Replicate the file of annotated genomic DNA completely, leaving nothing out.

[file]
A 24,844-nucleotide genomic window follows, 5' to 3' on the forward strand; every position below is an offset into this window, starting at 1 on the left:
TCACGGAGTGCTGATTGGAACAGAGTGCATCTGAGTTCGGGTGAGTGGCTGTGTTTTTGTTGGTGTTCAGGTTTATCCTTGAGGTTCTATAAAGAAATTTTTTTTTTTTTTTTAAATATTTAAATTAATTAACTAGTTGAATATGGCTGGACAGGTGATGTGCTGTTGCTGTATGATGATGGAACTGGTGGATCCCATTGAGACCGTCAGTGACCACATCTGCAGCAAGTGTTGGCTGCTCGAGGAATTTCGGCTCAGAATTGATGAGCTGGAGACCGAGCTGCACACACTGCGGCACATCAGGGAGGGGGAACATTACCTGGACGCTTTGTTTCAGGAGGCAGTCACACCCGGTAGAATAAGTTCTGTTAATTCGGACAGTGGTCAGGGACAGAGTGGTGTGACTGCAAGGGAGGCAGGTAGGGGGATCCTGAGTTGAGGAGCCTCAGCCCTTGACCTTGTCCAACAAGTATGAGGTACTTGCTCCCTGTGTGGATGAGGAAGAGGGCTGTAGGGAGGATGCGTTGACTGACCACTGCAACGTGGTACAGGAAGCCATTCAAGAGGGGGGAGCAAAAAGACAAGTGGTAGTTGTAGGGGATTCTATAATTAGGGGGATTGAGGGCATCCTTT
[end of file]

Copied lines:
A 24,844-nucleotide genomic window follows, 5' to 3' on the forward strand; every position below is an offset into this window, starting at 1 on the left:
TCACGGAGTGCTGATTGGAACAGAGTGCATCTGAGTTCGGGTGAGTGGCTGTGTTTTTGTTGGTGTTCAGGTTTATCCTTGAGGTTCTATAAAGAAATTTTTTTTTTTTTTTTAAATATTTAAATTAATTAACTAGTTGAATATGGCTGGACAGGTGATGTGCTGTTGCTGTATGATGATGGAACTGGTGGATCCCATTGAGACCGTCAGTGACCACATCTGCAGCAAGTGTTGGCTGCTCGAGGAATTTCGGCTCAGAATTGATGAGCTGGAGACCGAGCTGCACACACTGCGGCACATCAGGGAGGGGGAACATTACCTGGACGCTTTGTTTCAGGAGGCAGTCACACCCGGTAGAATAAGTTCTGTTAATTCGGACAGTGGTCAGGGACAGAGTGGTGTGACTGCAAGGGAGGCAGGTAGGGGGATCCTGAGTTGAGGAGCCTCAGCCCTTGACCTTGTCCAACAAGTATGAGGTACTTGCTCCCTGTGTGGATGAGGAAGAGGGCTGTAGGGAGGATGCGTTGACTGACCACTGCAACGTGGTACAGGAAGCCATTCAAGAGGGGGGAGCAAAAAGACAAGTGGTAGTTGTAGGGGATTCTATAATTAGGGGGATTGAGGGCATCCTTT